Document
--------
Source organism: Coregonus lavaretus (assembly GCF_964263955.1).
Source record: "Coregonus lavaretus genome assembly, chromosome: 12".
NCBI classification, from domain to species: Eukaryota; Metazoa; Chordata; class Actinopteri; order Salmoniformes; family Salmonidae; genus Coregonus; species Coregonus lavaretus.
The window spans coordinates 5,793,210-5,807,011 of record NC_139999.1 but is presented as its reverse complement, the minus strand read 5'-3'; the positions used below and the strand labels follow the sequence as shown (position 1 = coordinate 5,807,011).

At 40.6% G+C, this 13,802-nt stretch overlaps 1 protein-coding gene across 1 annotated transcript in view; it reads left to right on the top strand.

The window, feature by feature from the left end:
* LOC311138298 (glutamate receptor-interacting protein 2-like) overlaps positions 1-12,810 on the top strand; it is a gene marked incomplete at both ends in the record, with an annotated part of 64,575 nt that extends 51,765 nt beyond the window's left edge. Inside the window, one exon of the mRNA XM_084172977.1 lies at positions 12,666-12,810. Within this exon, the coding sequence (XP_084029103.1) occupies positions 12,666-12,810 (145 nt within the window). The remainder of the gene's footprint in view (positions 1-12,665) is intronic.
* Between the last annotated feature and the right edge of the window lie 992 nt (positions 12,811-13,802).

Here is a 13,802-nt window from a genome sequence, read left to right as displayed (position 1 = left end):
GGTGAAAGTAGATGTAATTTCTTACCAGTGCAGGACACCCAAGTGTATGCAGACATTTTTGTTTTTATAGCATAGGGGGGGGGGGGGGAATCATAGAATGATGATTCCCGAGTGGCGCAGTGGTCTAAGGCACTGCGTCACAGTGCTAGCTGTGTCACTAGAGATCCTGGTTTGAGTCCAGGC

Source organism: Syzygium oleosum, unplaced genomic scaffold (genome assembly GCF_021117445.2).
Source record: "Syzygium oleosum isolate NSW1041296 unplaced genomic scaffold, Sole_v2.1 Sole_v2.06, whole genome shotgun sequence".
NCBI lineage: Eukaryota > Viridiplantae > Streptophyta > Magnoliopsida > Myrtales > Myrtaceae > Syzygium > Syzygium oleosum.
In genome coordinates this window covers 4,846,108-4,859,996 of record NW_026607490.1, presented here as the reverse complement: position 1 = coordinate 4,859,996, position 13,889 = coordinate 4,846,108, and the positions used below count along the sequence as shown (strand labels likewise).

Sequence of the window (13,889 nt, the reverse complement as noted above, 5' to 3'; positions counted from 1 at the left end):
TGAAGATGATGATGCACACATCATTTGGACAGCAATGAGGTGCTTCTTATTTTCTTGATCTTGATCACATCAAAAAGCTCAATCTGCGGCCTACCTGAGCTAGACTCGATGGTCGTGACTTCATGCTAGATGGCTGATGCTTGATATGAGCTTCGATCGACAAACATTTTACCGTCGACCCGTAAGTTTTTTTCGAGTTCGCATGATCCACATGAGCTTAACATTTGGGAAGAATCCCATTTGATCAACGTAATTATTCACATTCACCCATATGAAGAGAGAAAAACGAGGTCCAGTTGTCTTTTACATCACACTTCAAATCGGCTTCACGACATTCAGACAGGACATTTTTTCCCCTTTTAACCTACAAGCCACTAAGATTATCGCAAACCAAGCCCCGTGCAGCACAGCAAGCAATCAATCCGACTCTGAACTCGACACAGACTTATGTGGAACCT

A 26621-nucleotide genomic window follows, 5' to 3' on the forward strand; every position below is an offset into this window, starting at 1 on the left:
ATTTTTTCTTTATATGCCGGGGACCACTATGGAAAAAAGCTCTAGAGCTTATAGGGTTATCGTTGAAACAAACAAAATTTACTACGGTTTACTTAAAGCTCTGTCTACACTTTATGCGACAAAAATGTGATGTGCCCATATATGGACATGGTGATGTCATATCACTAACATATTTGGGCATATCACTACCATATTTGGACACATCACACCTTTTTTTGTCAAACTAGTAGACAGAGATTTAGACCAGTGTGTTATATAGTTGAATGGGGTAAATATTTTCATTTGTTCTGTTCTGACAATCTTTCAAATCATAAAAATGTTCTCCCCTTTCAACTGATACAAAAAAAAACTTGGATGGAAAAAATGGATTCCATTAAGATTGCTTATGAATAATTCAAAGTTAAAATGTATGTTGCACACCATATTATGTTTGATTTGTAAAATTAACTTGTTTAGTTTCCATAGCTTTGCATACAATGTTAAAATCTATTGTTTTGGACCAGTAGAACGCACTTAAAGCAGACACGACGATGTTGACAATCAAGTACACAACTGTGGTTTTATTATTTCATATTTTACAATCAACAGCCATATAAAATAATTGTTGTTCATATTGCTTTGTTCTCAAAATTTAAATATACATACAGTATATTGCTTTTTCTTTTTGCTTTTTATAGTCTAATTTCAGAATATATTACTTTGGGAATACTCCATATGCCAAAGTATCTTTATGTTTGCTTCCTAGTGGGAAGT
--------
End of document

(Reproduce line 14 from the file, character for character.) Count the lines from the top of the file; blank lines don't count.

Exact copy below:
In genome coordinates this window covers 4,846,108-4,859,996 of record NW_026607490.1, presented here as the reverse complement: position 1 = coordinate 4,859,996, position 13,889 = coordinate 4,846,108, and the positions used below count along the sequence as shown (strand labels likewise).